The chair that you take when flying business class is likely manufactured in County Down, Northern Ireland. The US giant, United Technologies, employs close to a thousand people at the Collins Aerospace seat factory in Kilkeel. It is the areas largest employer. Next, Chinese-owned Thompson Aero seating is the employer of similar numbers it is two sites at Portadown and Banbridge. With the impacts of the current health and economic climate, this reliance on aerospace is set to devastate this area of the world.
United Technologies is cutting 235 jobs and last month Thompson Aero announced 500 job losses. Although not a surprise, it still must be a shock to the area.
Air travel returns
When Flybe went into administration 60% of UK domestic flight routes came available. This was not such an issue as the health crisis deepened. However, now that the world is opening up again, people are looking to see who will claim the air routes. Loganair claimed a couple of the routes in Scotland and Air Lingus and Stobart Air are looking to take routes into and out of Belfast City. This means that every route has been claimed, barring one service to Cardiff from Belfast.
The British Foreign Office and the wider government opened up the possibility of travel after removing the essential travel only advisory. It is now a matter of helping people feel safe to fly again in this strange climate.
The importance of liquidity
Wizz Air has proven the importance of cash, as the CEO noted that the company liquidity has carried them through the crisis so far. The company has stressed the importance of this management approach, as cash preservation helps to see them through lean times such as these.
This Hungarian airline has not enjoyed the same government support as many of the other airlines around the world. It has been forced to rely on its own resources to survive this period. Using a strategy of cash contribution, the company continues to add to its liquidity even during the crisis. It seems the focus on operational agility in the mindset of the company management has proven essential at this time.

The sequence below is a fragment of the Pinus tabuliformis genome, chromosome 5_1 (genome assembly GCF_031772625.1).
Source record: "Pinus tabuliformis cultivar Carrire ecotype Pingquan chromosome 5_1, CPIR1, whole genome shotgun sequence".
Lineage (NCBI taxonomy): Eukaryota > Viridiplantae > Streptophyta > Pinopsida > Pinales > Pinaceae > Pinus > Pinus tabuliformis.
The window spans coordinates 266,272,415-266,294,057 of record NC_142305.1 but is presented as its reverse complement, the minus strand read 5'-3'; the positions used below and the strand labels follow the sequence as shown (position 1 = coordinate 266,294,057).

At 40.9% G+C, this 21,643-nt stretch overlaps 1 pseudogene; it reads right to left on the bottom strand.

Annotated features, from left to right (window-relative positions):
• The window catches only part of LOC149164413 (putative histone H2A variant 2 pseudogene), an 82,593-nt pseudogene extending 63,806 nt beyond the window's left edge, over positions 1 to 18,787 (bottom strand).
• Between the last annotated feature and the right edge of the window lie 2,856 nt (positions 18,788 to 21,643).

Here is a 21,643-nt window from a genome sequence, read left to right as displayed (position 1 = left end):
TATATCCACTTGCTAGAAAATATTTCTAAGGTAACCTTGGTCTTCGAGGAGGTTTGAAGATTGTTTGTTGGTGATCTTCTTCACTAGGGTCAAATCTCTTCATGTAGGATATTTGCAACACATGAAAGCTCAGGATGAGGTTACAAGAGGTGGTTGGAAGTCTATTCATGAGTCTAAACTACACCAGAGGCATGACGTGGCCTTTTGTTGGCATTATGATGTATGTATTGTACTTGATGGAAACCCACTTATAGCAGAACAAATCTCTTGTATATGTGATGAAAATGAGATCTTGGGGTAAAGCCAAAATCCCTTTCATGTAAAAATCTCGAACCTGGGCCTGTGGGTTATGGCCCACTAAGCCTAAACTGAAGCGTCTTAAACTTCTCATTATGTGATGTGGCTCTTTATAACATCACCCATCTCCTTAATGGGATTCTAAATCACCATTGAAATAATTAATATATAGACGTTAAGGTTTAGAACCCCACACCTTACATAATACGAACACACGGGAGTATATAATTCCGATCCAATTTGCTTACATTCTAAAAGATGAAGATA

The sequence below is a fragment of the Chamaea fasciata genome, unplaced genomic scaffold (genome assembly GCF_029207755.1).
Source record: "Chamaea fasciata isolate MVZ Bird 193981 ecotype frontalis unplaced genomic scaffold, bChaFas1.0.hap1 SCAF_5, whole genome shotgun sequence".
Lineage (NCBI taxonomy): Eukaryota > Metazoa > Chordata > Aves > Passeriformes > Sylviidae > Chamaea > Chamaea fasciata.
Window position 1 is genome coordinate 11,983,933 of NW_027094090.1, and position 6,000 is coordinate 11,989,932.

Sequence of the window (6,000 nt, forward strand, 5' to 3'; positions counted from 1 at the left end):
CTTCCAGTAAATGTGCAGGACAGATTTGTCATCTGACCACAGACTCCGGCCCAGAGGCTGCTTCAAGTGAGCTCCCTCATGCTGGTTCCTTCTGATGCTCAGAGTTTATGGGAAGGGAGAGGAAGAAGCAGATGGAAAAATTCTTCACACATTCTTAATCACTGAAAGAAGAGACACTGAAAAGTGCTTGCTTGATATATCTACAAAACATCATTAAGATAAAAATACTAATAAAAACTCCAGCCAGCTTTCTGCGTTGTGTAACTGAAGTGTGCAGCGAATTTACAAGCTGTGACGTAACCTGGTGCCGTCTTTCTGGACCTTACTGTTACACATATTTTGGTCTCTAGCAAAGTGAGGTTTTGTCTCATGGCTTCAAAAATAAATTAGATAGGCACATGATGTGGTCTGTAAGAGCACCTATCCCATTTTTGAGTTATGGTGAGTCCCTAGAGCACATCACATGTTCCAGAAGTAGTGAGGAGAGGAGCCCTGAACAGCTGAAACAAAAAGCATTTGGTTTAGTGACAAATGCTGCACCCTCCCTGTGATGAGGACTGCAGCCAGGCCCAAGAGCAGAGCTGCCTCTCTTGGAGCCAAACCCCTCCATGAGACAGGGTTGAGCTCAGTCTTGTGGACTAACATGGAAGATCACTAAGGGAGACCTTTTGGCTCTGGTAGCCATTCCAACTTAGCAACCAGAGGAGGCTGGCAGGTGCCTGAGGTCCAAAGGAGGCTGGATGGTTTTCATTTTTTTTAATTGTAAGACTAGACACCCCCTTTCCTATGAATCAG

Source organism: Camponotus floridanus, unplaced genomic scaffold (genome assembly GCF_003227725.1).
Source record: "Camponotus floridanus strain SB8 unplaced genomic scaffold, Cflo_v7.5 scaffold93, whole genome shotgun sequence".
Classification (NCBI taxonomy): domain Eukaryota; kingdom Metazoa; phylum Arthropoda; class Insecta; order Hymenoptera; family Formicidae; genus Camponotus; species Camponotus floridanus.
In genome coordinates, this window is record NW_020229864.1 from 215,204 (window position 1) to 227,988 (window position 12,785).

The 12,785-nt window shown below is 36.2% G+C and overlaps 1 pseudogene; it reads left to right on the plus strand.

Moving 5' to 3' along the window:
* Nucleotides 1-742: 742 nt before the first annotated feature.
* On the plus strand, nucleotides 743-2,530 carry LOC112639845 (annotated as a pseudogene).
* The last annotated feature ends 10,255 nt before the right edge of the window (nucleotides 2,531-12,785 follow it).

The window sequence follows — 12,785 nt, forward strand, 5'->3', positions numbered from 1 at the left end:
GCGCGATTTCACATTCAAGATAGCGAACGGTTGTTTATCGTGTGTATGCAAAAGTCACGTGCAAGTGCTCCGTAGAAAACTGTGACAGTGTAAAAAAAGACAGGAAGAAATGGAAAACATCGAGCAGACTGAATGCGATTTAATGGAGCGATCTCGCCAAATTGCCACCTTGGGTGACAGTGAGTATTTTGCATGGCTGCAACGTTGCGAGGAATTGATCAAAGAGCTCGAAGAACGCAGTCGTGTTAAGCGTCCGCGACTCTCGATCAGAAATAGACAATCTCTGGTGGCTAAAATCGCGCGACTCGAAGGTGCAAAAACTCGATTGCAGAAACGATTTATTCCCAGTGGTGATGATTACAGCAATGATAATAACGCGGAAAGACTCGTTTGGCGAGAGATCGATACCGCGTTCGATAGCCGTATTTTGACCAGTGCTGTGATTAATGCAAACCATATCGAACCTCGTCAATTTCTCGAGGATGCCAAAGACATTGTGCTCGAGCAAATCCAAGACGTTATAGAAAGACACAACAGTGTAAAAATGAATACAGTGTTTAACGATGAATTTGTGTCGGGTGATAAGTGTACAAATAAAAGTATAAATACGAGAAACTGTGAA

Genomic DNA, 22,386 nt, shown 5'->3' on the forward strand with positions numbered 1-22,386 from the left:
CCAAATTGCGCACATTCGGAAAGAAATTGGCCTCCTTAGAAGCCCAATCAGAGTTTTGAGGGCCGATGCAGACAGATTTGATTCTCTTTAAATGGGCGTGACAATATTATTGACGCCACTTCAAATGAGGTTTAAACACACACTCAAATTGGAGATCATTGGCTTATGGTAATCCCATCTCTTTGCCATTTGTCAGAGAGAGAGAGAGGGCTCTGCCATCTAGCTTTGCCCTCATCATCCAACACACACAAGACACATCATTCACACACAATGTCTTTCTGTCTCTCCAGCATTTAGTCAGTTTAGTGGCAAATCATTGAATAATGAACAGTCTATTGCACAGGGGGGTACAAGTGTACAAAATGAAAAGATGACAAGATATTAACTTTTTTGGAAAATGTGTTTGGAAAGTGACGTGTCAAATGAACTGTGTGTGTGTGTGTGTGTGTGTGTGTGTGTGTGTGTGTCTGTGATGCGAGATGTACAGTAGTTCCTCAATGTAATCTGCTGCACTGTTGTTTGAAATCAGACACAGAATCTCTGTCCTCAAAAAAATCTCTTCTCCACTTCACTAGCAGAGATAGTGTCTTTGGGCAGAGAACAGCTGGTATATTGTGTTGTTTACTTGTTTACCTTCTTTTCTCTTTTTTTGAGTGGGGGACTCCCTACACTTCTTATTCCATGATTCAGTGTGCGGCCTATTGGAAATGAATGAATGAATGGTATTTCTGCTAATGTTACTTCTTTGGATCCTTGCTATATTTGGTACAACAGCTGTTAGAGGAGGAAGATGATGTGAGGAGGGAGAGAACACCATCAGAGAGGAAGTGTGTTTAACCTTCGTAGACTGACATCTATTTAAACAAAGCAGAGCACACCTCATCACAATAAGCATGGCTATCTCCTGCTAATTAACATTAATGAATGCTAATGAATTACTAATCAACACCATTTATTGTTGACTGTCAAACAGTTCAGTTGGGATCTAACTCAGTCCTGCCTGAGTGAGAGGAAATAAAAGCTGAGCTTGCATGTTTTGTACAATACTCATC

Is hydrogen the future fuel?
Airbus has signalled that it sees hydrogen as the pathway to zero-emissions for the commercial airline sector. The belief is that the change in fuel could come in the next decade. Obviously, the clear skies and low pollution has put extra pressure on the aviation sector to come up with a solution to this environmental dilemma.
Airbus has stated that hydrogen ranks high in the many approaches that are being explored. Other than hydrogen, the sector is exploring synthetic fuels, electricity and hybrid. However, Airbus is convinced that the only option that will allow them to reach zero-emission targets by the 2030s is hydrogen, which could be produced by solar or wind, which would drive internal turbines.
However, if such a project is to be successful, aviation companies will need to reach beyond the boundaries of the sector. It will likely take a cooperation with the automotive and space sectors if hydrogen is to be a serious option. Currently, the major barrier to using hydrogen is the increase in safety issues that have yet to be fully resolved.
Will the 737 Max make a return?
The 737 Max has been nothing short of a disaster for Boeing. With two fatal air crashes claiming hundreds of lives and proven to be the fault of aeroplane design, it could have seen the end of the giant. Boeing had already frozen production in January due to the number of cancelled orders. This delay in production has been extended by the current pandemic.
However, Boeing has now returned to work on the 737 Max. If the plane passes the scrutiny of the regulators, then the plane could be in the air again by the end of the year.
It is estimated that the grounding of the Max due to the safety concerns have cost Boeing $18 billion. Therefore, it entered the pandemic in a relatively weak position and in April it announced plans to lose 16000 jobs, which accounts for 10% of its workforce.
However, even though the 737 Max could return to the air, the orders might not be forthcoming. For instance, nearly one hundred were on the order books from Norwegian Air, which the carrier no longer plans to buy. It is struggling due to the current economic conditions – and it is likely not the only one.